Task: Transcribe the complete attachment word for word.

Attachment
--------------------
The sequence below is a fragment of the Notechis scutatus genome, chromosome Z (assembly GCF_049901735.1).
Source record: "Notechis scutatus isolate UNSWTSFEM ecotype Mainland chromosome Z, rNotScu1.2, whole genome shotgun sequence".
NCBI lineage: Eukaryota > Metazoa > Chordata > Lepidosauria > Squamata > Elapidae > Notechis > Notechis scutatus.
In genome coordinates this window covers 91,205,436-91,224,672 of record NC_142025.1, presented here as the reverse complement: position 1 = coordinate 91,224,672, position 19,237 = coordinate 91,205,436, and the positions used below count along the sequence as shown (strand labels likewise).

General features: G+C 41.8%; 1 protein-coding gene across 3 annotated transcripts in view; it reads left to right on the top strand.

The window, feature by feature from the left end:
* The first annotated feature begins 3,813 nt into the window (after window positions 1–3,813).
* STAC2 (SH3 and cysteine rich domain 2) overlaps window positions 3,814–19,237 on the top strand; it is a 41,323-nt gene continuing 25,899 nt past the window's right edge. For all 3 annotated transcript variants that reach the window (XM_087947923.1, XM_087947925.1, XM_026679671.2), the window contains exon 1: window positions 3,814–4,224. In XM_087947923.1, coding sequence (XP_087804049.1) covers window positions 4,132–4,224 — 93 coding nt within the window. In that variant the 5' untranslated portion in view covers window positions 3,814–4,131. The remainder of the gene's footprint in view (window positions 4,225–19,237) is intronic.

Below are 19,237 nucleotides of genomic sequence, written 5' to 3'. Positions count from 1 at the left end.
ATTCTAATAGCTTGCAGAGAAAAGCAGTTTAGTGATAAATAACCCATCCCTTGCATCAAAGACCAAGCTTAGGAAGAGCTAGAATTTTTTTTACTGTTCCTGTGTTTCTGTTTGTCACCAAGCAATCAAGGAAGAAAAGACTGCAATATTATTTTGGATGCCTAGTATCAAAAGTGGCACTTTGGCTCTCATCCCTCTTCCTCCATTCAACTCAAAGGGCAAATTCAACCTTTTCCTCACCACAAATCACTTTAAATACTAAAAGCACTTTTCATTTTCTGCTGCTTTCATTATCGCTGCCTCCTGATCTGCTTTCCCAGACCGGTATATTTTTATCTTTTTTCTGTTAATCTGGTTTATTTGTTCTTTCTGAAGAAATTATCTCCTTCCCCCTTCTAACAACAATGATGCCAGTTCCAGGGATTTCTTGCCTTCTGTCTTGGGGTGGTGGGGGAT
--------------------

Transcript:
The sequence below is a fragment of the Notechis scutatus genome, chromosome Z (assembly GCF_049901735.1).
Source record: "Notechis scutatus isolate UNSWTSFEM ecotype Mainland chromosome Z, rNotScu1.2, whole genome shotgun sequence".
NCBI lineage: Eukaryota > Metazoa > Chordata > Lepidosauria > Squamata > Elapidae > Notechis > Notechis scutatus.
In genome coordinates this window covers 91,205,436-91,224,672 of record NC_142025.1, presented here as the reverse complement: position 1 = coordinate 91,224,672, position 19,237 = coordinate 91,205,436, and the positions used below count along the sequence as shown (strand labels likewise).

General features: G+C 41.8%; 1 protein-coding gene across 3 annotated transcripts in view; it reads left to right on the top strand.

The window, feature by feature from the left end:
* The first annotated feature begins 3,813 nt into the window (after window positions 1–3,813).
* STAC2 (SH3 and cysteine rich domain 2) overlaps window positions 3,814–19,237 on the top strand; it is a 41,323-nt gene continuing 25,899 nt past the window's right edge. For all 3 annotated transcript variants that reach the window (XM_087947923.1, XM_087947925.1, XM_026679671.2), the window contains exon 1: window positions 3,814–4,224. In XM_087947923.1, coding sequence (XP_087804049.1) covers window positions 4,132–4,224 — 93 coding nt within the window. In that variant the 5' untranslated portion in view covers window positions 3,814–4,131. The remainder of the gene's footprint in view (window positions 4,225–19,237) is intronic.

Below are 19,237 nucleotides of genomic sequence, written 5' to 3'. Positions count from 1 at the left end.
ATTCTAATAGCTTGCAGAGAAAAGCAGTTTAGTGATAAATAACCCATCCCTTGCATCAAAGACCAAGCTTAGGAAGAGCTAGAATTTTTTTTACTGTTCCTGTGTTTCTGTTTGTCACCAAGCAATCAAGGAAGAAAAGACTGCAATATTATTTTGGATGCCTAGTATCAAAAGTGGCACTTTGGCTCTCATCCCTCTTCCTCCATTCAACTCAAAGGGCAAATTCAACCTTTTCCTCACCACAAATCACTTTAAATACTAAAAGCACTTTTCATTTTCTGCTGCTTTCATTATCGCTGCCTCCTGATCTGCTTTCCCAGACCGGTATATTTTTATCTTTTTTCTGTTAATCTGGTTTATTTGTTCTTTCTGAAGAAATTATCTCCTTCCCCCTTCTAACAACAATGATGCCAGTTCCAGGGATTTCTTGCCTTCTGTCTTGGGGTGGTGGGGGAT